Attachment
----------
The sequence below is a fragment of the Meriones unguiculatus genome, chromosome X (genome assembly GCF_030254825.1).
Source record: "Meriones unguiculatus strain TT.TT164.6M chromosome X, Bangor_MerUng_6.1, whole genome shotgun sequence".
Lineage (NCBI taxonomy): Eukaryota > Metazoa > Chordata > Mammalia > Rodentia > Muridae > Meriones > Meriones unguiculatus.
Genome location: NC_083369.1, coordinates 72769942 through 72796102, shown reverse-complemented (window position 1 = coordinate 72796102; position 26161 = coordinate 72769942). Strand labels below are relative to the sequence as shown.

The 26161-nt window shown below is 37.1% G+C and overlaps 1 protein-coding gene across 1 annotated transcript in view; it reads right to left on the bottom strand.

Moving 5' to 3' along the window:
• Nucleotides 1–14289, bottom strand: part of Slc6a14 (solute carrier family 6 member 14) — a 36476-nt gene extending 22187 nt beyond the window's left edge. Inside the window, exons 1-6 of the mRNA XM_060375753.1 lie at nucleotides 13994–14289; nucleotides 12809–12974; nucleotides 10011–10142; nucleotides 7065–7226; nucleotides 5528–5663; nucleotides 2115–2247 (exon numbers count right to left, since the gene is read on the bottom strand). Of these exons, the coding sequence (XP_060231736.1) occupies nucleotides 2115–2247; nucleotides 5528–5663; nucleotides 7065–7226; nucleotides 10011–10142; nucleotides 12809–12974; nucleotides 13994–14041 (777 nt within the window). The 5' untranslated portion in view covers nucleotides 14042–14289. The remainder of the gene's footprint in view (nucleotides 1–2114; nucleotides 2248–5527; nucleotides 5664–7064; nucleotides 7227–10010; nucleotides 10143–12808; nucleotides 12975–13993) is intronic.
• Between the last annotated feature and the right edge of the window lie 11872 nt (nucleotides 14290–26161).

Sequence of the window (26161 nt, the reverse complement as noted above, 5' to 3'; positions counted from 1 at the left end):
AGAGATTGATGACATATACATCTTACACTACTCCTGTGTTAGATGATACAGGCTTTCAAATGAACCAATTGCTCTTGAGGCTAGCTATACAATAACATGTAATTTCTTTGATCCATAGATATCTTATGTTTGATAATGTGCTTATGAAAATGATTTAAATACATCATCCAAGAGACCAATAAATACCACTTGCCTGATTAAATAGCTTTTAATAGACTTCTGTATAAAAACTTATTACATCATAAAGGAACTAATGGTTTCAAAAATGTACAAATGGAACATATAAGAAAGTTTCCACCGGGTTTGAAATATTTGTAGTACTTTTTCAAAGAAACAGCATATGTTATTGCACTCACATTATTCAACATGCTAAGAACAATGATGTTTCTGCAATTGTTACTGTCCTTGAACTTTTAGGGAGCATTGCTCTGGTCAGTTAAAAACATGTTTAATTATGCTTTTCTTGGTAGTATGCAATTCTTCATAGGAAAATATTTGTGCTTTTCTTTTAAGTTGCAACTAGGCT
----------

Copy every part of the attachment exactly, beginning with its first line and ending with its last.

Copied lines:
The sequence below is a fragment of the Meriones unguiculatus genome, chromosome X (genome assembly GCF_030254825.1).
Source record: "Meriones unguiculatus strain TT.TT164.6M chromosome X, Bangor_MerUng_6.1, whole genome shotgun sequence".
Lineage (NCBI taxonomy): Eukaryota > Metazoa > Chordata > Mammalia > Rodentia > Muridae > Meriones > Meriones unguiculatus.
Genome location: NC_083369.1, coordinates 72769942 through 72796102, shown reverse-complemented (window position 1 = coordinate 72796102; position 26161 = coordinate 72769942). Strand labels below are relative to the sequence as shown.

The 26161-nt window shown below is 37.1% G+C and overlaps 1 protein-coding gene across 1 annotated transcript in view; it reads right to left on the bottom strand.

Moving 5' to 3' along the window:
• Nucleotides 1–14289, bottom strand: part of Slc6a14 (solute carrier family 6 member 14) — a 36476-nt gene extending 22187 nt beyond the window's left edge. Inside the window, exons 1-6 of the mRNA XM_060375753.1 lie at nucleotides 13994–14289; nucleotides 12809–12974; nucleotides 10011–10142; nucleotides 7065–7226; nucleotides 5528–5663; nucleotides 2115–2247 (exon numbers count right to left, since the gene is read on the bottom strand). Of these exons, the coding sequence (XP_060231736.1) occupies nucleotides 2115–2247; nucleotides 5528–5663; nucleotides 7065–7226; nucleotides 10011–10142; nucleotides 12809–12974; nucleotides 13994–14041 (777 nt within the window). The 5' untranslated portion in view covers nucleotides 14042–14289. The remainder of the gene's footprint in view (nucleotides 1–2114; nucleotides 2248–5527; nucleotides 5664–7064; nucleotides 7227–10010; nucleotides 10143–12808; nucleotides 12975–13993) is intronic.
• Between the last annotated feature and the right edge of the window lie 11872 nt (nucleotides 14290–26161).

Sequence of the window (26161 nt, the reverse complement as noted above, 5' to 3'; positions counted from 1 at the left end):
AGAGATTGATGACATATACATCTTACACTACTCCTGTGTTAGATGATACAGGCTTTCAAATGAACCAATTGCTCTTGAGGCTAGCTATACAATAACATGTAATTTCTTTGATCCATAGATATCTTATGTTTGATAATGTGCTTATGAAAATGATTTAAATACATCATCCAAGAGACCAATAAATACCACTTGCCTGATTAAATAGCTTTTAATAGACTTCTGTATAAAAACTTATTACATCATAAAGGAACTAATGGTTTCAAAAATGTACAAATGGAACATATAAGAAAGTTTCCACCGGGTTTGAAATATTTGTAGTACTTTTTCAAAGAAACAGCATATGTTATTGCACTCACATTATTCAACATGCTAAGAACAATGATGTTTCTGCAATTGTTACTGTCCTTGAACTTTTAGGGAGCATTGCTCTGGTCAGTTAAAAACATGTTTAATTATGCTTTTCTTGGTAGTATGCAATTCTTCATAGGAAAATATTTGTGCTTTTCTTTTAAGTTGCAACTAGGCT